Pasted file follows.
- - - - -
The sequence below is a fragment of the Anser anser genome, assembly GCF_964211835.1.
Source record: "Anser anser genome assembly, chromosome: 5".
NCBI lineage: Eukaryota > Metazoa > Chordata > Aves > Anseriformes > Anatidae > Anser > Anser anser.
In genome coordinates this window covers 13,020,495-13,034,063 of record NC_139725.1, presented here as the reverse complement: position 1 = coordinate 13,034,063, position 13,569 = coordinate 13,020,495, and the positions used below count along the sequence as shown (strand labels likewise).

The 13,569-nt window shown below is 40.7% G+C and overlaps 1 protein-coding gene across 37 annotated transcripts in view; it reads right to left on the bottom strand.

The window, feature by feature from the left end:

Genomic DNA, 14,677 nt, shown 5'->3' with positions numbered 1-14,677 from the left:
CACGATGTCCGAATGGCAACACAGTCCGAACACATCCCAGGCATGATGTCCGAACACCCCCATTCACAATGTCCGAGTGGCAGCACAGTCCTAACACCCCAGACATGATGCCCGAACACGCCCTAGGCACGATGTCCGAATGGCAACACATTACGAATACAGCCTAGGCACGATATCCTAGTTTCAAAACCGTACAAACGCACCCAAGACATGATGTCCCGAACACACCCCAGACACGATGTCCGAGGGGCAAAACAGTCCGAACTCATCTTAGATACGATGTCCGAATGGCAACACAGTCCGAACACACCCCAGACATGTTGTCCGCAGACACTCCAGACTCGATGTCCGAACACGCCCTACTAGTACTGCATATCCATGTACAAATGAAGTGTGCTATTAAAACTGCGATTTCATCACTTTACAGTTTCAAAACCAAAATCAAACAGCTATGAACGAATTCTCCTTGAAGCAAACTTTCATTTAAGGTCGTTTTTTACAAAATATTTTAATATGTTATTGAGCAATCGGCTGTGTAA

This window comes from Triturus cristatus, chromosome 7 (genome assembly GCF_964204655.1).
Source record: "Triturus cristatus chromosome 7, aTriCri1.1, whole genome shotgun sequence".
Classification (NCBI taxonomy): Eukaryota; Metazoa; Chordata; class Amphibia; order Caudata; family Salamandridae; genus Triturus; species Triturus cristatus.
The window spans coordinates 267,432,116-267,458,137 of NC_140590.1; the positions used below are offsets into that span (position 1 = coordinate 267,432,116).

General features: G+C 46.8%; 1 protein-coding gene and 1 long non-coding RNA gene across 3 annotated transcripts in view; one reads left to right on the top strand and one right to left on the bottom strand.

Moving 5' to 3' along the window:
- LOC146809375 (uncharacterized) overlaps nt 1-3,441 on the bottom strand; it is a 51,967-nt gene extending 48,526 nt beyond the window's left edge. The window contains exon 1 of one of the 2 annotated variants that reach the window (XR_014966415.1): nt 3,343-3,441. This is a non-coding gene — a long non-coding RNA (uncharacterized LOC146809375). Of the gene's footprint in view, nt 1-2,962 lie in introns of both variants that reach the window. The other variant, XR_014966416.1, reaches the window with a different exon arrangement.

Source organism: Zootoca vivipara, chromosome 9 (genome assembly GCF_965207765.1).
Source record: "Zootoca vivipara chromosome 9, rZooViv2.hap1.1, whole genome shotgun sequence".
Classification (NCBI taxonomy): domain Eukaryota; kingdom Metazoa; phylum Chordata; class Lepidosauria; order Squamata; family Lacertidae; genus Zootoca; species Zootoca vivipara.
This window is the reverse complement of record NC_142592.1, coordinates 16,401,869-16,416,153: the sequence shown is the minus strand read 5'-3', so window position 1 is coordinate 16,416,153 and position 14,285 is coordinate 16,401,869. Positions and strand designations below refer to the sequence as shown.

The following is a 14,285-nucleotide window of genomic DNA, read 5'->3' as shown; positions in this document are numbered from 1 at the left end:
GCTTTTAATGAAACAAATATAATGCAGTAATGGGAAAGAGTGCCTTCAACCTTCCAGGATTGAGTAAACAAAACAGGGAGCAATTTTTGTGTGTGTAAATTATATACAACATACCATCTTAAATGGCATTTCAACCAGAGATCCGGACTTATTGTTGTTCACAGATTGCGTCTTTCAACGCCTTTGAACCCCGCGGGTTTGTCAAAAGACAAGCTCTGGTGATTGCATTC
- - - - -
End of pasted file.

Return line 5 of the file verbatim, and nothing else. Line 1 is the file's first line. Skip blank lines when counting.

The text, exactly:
The 13,569-nt window shown below is 40.7% G+C and overlaps 1 protein-coding gene across 37 annotated transcripts in view; it reads right to left on the bottom strand.